When the run is completed, we access the Data Mining and Matrix Analysis interface in order to identify the measurements that showed a significant correlation with the recorded target. The next figure, taken from the Consensus Block Analysis screen, depicts the relationship between CCI(9) and the average target value. With the exception of Bin(1), a well-defined decreasing function is clearly visible. After reviewing quartile and standard deviation measurements in the statistics table, we can safely say that – for this particular setup – CCI(9) has predictive value.
Target Sensitivity plot for CCI(9).
However, the next view shows Close / Close ten bars ago (C / C) without significant correlation. This variable can be deleted from the strategy to simplify the configuration in preparation for a full training session.
Target Sensitivity plot for C / C
After repeating this analysis for all variables, we selected the smallest number that exhibit the best correlation with the targets:
Step 2: Evaluating the Results
After we identify the indicators and other formulas we want to use for trading, we train again on ONLY those values, allowing the Consensus Block to combine individual values to produce a Consensus Score after it finishes its Data Mining Step. Consensus Scores vary from 60 to 100.
By increasing the Consensus Cutoff and running profitability tests on the resulting signals, we see a DEFINITE RELATIONSHIP between CONSENSUS SCORES and PROFITS.
The following diagrams depict the number of trades and average profit per trade results obtained by varying the Consensus Cutoff (Filter) value, the back-test is the same period used for data mining runs, while the forward-test is the remaining data up to July 7th, 2009. You can see from the graph that the profit per trade increases while the number of trades decreases at higher cutoff values, confirming that the chosen variables can indeed produce valuable predictions for the 5-bar price movement.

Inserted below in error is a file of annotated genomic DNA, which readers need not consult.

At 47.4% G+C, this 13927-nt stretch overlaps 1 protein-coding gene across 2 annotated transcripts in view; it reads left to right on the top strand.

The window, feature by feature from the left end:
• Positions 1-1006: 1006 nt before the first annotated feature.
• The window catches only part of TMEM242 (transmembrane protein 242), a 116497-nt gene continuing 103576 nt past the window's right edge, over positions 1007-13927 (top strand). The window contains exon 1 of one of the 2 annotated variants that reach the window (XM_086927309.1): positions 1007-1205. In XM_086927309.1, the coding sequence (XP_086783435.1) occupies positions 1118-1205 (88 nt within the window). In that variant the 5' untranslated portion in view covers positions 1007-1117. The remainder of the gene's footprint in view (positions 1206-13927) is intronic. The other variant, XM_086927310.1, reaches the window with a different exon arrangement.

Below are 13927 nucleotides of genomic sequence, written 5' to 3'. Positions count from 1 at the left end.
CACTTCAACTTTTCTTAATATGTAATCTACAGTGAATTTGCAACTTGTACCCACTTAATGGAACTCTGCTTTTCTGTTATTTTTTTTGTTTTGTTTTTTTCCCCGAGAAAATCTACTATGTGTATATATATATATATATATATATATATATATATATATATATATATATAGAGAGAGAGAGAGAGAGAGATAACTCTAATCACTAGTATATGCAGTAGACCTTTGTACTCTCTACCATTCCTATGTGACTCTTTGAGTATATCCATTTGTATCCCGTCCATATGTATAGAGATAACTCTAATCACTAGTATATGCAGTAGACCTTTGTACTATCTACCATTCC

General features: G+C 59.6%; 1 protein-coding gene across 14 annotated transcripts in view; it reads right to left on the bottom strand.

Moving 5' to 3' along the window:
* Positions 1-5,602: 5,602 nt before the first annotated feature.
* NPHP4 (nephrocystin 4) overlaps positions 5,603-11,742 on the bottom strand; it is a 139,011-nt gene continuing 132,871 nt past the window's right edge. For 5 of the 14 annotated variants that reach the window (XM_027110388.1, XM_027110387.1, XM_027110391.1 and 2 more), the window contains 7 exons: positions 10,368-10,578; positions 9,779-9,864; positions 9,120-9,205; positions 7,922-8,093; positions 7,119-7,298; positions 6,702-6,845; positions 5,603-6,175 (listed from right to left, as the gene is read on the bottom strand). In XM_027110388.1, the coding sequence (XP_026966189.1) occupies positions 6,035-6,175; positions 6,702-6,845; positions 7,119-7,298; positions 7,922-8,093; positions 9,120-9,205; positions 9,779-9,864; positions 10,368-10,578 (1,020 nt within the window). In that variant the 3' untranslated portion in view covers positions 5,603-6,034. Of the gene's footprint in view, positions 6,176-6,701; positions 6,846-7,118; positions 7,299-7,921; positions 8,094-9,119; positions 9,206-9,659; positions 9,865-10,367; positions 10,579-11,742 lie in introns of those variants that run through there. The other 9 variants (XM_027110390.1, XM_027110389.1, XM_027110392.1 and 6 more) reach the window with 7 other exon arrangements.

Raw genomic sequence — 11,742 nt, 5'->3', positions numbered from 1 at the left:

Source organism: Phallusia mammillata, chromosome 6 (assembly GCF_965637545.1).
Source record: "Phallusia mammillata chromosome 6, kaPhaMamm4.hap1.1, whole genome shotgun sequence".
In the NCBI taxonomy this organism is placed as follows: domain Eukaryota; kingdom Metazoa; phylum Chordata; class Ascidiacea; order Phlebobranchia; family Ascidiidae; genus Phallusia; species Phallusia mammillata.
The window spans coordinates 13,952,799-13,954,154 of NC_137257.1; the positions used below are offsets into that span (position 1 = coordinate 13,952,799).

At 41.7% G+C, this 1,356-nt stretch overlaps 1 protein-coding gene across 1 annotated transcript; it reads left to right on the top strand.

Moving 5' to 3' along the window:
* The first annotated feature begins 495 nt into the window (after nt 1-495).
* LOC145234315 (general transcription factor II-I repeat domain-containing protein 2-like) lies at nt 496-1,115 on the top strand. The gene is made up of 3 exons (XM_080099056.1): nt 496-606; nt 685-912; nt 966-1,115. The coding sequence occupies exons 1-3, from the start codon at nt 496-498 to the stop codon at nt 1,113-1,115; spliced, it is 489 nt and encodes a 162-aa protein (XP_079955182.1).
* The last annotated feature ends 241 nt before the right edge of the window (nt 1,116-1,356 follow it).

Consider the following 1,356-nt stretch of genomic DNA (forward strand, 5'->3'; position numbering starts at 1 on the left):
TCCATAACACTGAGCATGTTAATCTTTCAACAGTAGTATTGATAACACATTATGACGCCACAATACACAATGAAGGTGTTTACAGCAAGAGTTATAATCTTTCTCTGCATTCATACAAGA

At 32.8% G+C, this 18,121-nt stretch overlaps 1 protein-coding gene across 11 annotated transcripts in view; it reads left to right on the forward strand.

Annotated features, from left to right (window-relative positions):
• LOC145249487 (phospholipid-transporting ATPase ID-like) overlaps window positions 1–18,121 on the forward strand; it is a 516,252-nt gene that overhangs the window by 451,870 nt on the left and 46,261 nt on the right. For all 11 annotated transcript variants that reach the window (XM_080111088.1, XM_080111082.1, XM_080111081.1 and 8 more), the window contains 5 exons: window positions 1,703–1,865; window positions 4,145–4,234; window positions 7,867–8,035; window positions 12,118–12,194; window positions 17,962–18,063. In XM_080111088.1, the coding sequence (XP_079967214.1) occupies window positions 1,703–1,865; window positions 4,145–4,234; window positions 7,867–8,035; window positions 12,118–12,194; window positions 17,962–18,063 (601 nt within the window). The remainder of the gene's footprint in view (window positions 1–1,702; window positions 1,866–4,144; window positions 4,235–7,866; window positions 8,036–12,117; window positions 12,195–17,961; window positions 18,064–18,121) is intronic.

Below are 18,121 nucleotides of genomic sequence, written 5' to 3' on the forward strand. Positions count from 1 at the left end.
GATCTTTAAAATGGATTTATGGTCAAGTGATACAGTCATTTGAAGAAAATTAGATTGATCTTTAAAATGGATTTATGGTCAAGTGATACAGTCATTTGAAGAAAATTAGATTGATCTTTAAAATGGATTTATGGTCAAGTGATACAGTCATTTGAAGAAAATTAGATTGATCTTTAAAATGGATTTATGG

Forward-test Profit per Trade vs Consensus Cutoff
This plot not only proves that the Consensus Block “works” – it shows greatly increased profits at high Cutoff Values. The next plot shows the expected relationship between Cutoff Values and Trade Count – the higher the Cutoff, the fewer trades “pass” to the Vote Line. But, the great thing about the Consensus Block is, even at high Cutoff levels (like 96) there are still a very large number of trades.
Number of Trades in the Forward Test vs. Consensus Cutoff Value
Full Statistics for different Consensus Cutoff values.
Step 3: Trading with the Results
The next screenshot shows how the consensus block in this strategy was able to identify the bottom of General Dynamics Corp on 3/9/2009 (in the forward-test period) by combining the predictions obtained by each of the indicators displayed in the chart. Trades like this are common in the output of the new NSP-35 CB Strategy, to be released to the Nirvana Club in the Fall of 2009.
A Consensus Block trade on General Dynamics Corp. The chart
including plots for the indicators used by the Consensus Block.
In 2010, we added Data Mining to our Neural Network process, which dramatically improved performance. In some cases we are seeing the profits DOUBLE in our best Strategies!
Millions have been invested in the development of ARM4, which is by far the most powerful Artificial Intelligence technology ever created for traders. As a result of recent advances, we are now seeing 80% Hit Rates in many of our Strategies— the first performance goal for The Ultimate Trading Machine.